RESQSKI: Transceivers For Your Skis

Lee Lyon | BackcountryBackcountry | Gear ReviewGear Review

RESQSKI is an English company that is marketing a very interesting product for powder skiers. They make an electronic ski finder that helps you find your lost skis when you crash and they are buried in snow. If you’ve ever spent precious hours on a powder day searching for a lost ski, or lost an expensive ski altogether, you know how valuable and innovative this is.

 

Transceiver and homing tags.
Transceiver and homing tags.

 

The system consists of two small ski tags that you stick on your skis, and transceiver that you carry in your pocket or backpack. The tags are about the size of the head of a smallish watch, and stick on your skis the way a Go Pro mount does. I’ve used two different pairs for a year each, and haven’t had problems with them coming off. The batteries last a really long time, so you can just turn them on at the beginning of the season and turn them off at the end.They use watch batteries, so are easy and cheap to change.

The transceiver is the size of a credit card, but thicker. I put it in the bottom of my backpack with my first aid and repair kit. It works like an analog beacon: flashing lights go from red to green as you get closer to your ski, and beeps get louder and more frequent. You can assign up to four different ski tags to your transceiver, and search for each separately, depending on what ski you lost.

 

You'll need Ski Finders if you lose a ski on a day like this. Patrick Fux photo.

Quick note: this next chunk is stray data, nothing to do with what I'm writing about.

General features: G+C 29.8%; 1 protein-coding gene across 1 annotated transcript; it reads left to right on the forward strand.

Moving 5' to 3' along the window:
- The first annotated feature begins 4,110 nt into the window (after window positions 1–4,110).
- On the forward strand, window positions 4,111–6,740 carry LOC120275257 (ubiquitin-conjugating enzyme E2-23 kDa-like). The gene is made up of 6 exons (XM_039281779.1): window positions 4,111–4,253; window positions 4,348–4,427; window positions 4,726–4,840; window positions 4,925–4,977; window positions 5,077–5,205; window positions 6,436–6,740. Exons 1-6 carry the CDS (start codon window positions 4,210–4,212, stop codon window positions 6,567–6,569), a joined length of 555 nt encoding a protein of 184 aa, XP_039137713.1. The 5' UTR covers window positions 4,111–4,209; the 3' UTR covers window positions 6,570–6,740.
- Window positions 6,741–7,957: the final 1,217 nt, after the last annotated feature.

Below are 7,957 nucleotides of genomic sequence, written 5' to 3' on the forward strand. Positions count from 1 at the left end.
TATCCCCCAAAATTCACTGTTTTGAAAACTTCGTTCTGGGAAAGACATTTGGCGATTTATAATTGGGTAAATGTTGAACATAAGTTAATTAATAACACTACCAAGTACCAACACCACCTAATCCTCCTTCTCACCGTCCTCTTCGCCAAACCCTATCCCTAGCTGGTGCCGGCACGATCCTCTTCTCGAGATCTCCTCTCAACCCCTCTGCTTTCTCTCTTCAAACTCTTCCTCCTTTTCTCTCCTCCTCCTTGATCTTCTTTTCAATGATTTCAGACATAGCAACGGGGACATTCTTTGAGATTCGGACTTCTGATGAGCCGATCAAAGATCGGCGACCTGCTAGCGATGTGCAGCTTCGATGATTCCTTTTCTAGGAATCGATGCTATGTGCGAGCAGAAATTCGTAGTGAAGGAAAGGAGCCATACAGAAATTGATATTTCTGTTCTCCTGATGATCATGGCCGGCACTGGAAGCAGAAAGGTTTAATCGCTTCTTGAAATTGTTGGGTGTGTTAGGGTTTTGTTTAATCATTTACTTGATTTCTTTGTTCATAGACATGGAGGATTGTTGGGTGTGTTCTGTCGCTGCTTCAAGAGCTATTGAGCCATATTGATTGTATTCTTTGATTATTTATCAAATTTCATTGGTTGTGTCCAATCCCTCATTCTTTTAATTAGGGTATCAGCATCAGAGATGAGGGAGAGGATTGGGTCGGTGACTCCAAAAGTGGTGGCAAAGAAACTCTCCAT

You’ll need Ski Finders if you lose a ski on a day like this. Patrick Fux photo.

 

I began using the RESQSKI system two years ago, when I lost a ski on a powder day in Japan, and never found it again. Since then, I’ve only had one occasion to use them.

I walked out of my ski on a very deep day in Hakuba last year, on a steep slope with trees. There was so much snow and sluff I immediately pulled out the ski finder without bothering to dig around or probe first.

I had not really practiced with the device, and do not have experience with analog beacons, but found the interface easy to use and understand.

I was able to find my ski within a couple minutes. It was actually buried about 4 to 5 feet directly below me. I think the analog signal with light and sound indicators was particularly helpful in this case. Because I was working very much in a three dimensional space, warmer/colder indications were more helpful than a directional and distance read out.

 

Base tag.
Base tag.

 

A full RESQSKI kit (transceiver, 2 homing tags, 2 base tags) costs about $130 shipped to the USA. So, obviously it’s not a cheap product. But, compared to the price of skis and bindings, which could be upwards of $2,000 these days, what’s $130 more to keep from losing one?

Read more and purchase RESQSKI Ski Finders here.


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2 thoughts on “RESQSKI: Transceivers For Your Skis

  1. According to Resqski, the ski finders do not interfere with beacons, because they are on a different frequency – 2.45ghz instead of 457khz. I have not tested this specifically, but it does make sense.
    Unlike a cellphone (for example), the ski finders shouldnt ever really be near your beacon, so should not interfere in that respect either.

  2. This is a really useful product. There is something similar on kickstarter that uses your iphone to activate the homing tag. My question with a system like this is will it interfere with avy beacons?

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